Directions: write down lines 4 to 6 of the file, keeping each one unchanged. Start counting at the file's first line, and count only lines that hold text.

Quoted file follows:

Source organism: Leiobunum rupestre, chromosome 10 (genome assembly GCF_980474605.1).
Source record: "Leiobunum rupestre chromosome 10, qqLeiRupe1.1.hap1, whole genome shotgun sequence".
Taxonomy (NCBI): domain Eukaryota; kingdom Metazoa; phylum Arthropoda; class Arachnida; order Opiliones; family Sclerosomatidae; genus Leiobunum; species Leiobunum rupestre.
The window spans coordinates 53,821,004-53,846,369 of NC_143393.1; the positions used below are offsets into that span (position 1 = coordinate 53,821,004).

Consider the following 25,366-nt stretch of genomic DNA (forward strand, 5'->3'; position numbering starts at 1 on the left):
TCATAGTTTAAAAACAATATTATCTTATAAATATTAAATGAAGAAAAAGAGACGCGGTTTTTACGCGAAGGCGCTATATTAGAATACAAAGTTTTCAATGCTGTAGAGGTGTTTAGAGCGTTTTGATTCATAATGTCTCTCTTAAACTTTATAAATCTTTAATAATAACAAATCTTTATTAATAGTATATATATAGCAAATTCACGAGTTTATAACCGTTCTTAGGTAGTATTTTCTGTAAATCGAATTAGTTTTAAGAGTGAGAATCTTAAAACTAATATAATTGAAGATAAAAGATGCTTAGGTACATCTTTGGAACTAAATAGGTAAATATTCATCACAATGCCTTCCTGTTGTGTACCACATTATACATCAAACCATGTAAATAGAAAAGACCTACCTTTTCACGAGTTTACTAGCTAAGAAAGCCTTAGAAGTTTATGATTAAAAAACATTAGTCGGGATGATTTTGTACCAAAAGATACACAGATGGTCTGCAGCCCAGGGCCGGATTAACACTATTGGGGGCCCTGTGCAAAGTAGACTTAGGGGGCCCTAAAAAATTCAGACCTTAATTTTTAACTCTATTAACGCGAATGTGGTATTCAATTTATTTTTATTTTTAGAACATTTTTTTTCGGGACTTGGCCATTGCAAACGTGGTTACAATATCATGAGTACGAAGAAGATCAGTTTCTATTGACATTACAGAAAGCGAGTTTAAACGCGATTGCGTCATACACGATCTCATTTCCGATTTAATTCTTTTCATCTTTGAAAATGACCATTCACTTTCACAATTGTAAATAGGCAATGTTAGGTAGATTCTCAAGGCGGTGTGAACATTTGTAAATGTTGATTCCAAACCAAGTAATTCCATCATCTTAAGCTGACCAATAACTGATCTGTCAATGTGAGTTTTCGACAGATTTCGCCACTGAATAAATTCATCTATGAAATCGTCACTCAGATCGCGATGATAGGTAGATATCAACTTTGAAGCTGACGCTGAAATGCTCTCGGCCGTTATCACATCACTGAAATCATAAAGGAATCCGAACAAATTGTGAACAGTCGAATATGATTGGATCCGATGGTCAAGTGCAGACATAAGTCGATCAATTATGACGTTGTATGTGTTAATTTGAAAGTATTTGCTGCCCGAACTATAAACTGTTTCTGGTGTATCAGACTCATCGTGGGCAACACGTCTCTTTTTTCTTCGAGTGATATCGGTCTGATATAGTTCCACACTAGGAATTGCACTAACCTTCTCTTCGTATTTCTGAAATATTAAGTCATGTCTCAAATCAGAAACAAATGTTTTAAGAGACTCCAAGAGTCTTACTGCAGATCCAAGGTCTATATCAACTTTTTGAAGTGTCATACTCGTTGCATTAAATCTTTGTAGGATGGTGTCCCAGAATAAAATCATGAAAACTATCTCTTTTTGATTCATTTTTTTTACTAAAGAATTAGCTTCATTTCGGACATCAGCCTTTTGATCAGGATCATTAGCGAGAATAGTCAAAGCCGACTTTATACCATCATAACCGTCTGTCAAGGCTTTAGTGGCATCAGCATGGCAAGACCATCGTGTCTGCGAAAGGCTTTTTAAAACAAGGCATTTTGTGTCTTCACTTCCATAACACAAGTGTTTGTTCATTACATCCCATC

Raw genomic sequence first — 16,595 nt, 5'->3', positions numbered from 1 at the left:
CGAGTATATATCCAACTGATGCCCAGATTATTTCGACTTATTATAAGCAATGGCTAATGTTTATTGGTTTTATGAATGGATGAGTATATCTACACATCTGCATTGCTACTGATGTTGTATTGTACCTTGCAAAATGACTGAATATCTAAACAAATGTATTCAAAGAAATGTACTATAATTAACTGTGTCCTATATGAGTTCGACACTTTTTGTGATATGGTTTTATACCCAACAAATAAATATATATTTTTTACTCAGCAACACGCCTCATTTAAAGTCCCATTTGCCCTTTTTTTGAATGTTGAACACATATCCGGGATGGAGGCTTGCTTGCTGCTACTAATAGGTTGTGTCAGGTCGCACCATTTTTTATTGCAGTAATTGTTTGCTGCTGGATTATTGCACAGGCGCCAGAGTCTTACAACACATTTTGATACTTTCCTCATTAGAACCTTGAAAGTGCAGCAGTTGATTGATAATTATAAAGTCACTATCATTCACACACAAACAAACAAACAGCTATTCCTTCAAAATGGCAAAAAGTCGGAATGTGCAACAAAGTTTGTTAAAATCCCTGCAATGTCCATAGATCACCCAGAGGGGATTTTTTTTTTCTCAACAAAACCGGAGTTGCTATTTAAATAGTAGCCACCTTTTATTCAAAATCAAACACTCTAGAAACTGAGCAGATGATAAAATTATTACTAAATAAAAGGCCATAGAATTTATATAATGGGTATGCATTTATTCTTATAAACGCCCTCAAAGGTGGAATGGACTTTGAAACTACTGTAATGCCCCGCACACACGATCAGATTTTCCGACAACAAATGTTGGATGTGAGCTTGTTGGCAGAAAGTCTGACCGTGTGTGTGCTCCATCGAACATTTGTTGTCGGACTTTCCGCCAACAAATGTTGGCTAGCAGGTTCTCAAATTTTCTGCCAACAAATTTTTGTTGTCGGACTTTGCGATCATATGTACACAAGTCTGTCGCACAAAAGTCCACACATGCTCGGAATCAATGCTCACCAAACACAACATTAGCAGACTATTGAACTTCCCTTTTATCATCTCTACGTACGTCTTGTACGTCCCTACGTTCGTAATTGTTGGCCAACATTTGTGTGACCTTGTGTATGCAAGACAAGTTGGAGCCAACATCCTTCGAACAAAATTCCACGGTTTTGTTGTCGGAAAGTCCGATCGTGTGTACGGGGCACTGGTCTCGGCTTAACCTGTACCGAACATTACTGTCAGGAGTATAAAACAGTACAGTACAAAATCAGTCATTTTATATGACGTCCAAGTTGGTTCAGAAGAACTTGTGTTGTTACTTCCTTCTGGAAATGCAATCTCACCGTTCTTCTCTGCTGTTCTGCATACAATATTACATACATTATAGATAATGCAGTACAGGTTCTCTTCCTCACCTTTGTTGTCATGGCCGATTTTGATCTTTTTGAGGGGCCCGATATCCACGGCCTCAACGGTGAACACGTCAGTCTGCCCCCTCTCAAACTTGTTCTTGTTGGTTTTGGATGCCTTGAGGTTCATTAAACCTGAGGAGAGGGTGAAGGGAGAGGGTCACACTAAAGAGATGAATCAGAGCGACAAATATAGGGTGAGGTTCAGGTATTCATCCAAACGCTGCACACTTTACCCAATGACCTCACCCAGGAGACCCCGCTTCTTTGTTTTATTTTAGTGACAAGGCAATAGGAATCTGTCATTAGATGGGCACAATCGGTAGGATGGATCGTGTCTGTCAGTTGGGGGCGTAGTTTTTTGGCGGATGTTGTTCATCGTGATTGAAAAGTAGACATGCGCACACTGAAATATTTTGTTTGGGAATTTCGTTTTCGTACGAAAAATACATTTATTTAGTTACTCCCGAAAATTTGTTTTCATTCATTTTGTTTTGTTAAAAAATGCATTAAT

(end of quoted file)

The window spans coordinates 53,821,004-53,846,369 of NC_143393.1; the positions used below are offsets into that span (position 1 = coordinate 53,821,004).

Consider the following 25,366-nt stretch of genomic DNA (forward strand, 5'->3'; position numbering starts at 1 on the left):
TCATAGTTTAAAAACAATATTATCTTATAAATATTAAATGAAGAAAAAGAGACGCGGTTTTTACGCGAAGGCGCTATATTAGAATACAAAGTTTTCAATGCTGTAGAGGTGTTTAGAGCGTTTTGATTCATAATGTCTCTCTTAAACTTTATAAATCTTTAATAATAACAAATCTTTATTAATAGTATATATATAGCAAATTCACGAGTTTATAACCGTTCTTAGGTAGTATTTTCTGTAAATCGAATTAGTTTTAAGAGTGAGAATCTTAAAACTAATATAATTGAAGATAAAAGATGCTTAGGTACATCTTTGGAACTAAATAGGTAAATATTCATCACAATGCCTTCCTGTTGTGTACCACATTATACATCAAACCATGTAAATAGAAAAGACCTACCTTTTCACGAGTTTACTAGCTAAGAAAGCCTTAGAAGTTTATGATTAAAAAACATTAGTCGGGATGATTTTGTACCAAAAGATACACAGATGGTCTGCAGCCCAGGGCCGGATTAACACTATTGGGGGCCCTGTGCAAAGTAGACTTAGGGGGCCCTAAAAAATTCAGACCTTAATTTTTAACTCTATTAACGCGAATGTGGTATTCAATTTATTTTTATTTTTAGAACATTTTTTTTCGGGACTTGGCCATTGCAAACGTGGTTACAATATCATGAGTACGAAGAAGATCAGTTTCTATTGACATTACAGAAAGCGAGTTTAAACGCGATTGCGTCATACACGATCTCATTTCCGATTTAATTCTTTTCATCTTTGAAAATGACCATTCACTTTCACAATTGTAAATAGGCAATGTTAGGTAGATTCTCAAGGCGGTGTGAACATTTGTAAATGTTGATTCCAAACCAAGTAATTCCATCATCTTAAGCTGACCAATAACTGATCTGTCAATGTGAGTTTTCGACAGATTTCGCCACTGAATAAATTCATCTATGAAATCGTCACTCAGATCGCGATGATAGGTAGATATCAACTTTGAAGCTGACGCTGAAATGCTCTCGGCCGTTATCACATCACTGAAATCATAAAGGAATCCGAACAAATTGTGAACAGTCGAATATGATTGGATCCGATGGTCAAGTGCAGACATAAGTCGATCAATTATGACGTTGTATGTGTTAATTTGAAAGTATTTGCTGCCCGAACTATAAACTGTTTCTGGTGTATCAGACTCATCGTGGGCAACACGTCTCTTTTTTCTTCGAGTGATATCGGTCTGATATAGTTCCACACTAGGAATTGCACTAACCTTCTCTTCGTATTTCTGAAATATTAAGTCATGTCTCAAATCAGAAACAAATGTTTTAAGAGACTCCAAGAGTCTTACTGCAGATCCAAGGTCTATATCAACTTTTTGAAGTGTCATACTCGTTGCATTAAATCTTTGTAGGATGGTGTCCCAGAATAAAATCATGAAAACTATCTCTTTTTGATTCATTTTTTTTACTAAAGAATTAGCTTCATTTCGGACATCAGCCTTTTGATCAGGATCATTAGCGAGAATAGTCAAAGCCGACTTTATACCATCATAACCGTCTGTCAAGGCTTTAGTGGCATCAGCATGGCAAGACCATCGTGTCTGCGAAAGGCTTTTTAAAACAAGGCATTTTGTGTCTTCACTTCCATAACACAAGTGTTTGTTCATTACATCCCATC